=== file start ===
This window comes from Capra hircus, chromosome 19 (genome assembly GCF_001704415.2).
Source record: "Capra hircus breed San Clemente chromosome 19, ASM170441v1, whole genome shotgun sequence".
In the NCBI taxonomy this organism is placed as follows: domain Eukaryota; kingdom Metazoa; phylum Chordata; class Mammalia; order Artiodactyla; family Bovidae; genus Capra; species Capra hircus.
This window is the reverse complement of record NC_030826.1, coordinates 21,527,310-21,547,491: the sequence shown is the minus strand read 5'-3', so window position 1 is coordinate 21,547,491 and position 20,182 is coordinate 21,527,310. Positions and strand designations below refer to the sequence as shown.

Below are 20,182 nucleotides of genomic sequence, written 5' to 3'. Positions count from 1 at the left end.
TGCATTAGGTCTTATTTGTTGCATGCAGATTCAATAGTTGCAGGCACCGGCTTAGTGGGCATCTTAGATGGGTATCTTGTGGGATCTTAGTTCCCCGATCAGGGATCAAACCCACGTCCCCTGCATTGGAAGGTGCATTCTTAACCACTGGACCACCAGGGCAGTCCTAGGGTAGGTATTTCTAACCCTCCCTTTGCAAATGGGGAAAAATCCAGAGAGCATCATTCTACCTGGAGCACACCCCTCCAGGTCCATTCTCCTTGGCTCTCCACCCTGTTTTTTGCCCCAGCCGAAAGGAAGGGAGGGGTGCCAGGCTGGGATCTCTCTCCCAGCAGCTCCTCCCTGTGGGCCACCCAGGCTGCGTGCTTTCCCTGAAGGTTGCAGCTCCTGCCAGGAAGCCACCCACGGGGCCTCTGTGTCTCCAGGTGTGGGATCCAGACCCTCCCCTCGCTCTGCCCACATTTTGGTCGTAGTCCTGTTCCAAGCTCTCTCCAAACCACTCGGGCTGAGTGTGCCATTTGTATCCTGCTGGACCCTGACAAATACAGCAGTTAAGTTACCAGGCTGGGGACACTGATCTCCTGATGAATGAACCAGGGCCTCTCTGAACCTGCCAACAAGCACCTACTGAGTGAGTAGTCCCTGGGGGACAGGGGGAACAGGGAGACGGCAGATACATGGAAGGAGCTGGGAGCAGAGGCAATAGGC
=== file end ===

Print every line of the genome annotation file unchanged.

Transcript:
This window comes from Capra hircus, chromosome 19 (genome assembly GCF_001704415.2).
Source record: "Capra hircus breed San Clemente chromosome 19, ASM170441v1, whole genome shotgun sequence".
In the NCBI taxonomy this organism is placed as follows: domain Eukaryota; kingdom Metazoa; phylum Chordata; class Mammalia; order Artiodactyla; family Bovidae; genus Capra; species Capra hircus.
This window is the reverse complement of record NC_030826.1, coordinates 21,527,310-21,547,491: the sequence shown is the minus strand read 5'-3', so window position 1 is coordinate 21,547,491 and position 20,182 is coordinate 21,527,310. Positions and strand designations below refer to the sequence as shown.

Below are 20,182 nucleotides of genomic sequence, written 5' to 3'. Positions count from 1 at the left end.
TGCATTAGGTCTTATTTGTTGCATGCAGATTCAATAGTTGCAGGCACCGGCTTAGTGGGCATCTTAGATGGGTATCTTGTGGGATCTTAGTTCCCCGATCAGGGATCAAACCCACGTCCCCTGCATTGGAAGGTGCATTCTTAACCACTGGACCACCAGGGCAGTCCTAGGGTAGGTATTTCTAACCCTCCCTTTGCAAATGGGGAAAAATCCAGAGAGCATCATTCTACCTGGAGCACACCCCTCCAGGTCCATTCTCCTTGGCTCTCCACCCTGTTTTTTGCCCCAGCCGAAAGGAAGGGAGGGGTGCCAGGCTGGGATCTCTCTCCCAGCAGCTCCTCCCTGTGGGCCACCCAGGCTGCGTGCTTTCCCTGAAGGTTGCAGCTCCTGCCAGGAAGCCACCCACGGGGCCTCTGTGTCTCCAGGTGTGGGATCCAGACCCTCCCCTCGCTCTGCCCACATTTTGGTCGTAGTCCTGTTCCAAGCTCTCTCCAAACCACTCGGGCTGAGTGTGCCATTTGTATCCTGCTGGACCCTGACAAATACAGCAGTTAAGTTACCAGGCTGGGGACACTGATCTCCTGATGAATGAACCAGGGCCTCTCTGAACCTGCCAACAAGCACCTACTGAGTGAGTAGTCCCTGGGGGACAGGGGGAACAGGGAGACGGCAGATACATGGAAGGAGCTGGGAGCAGAGGCAATAGGC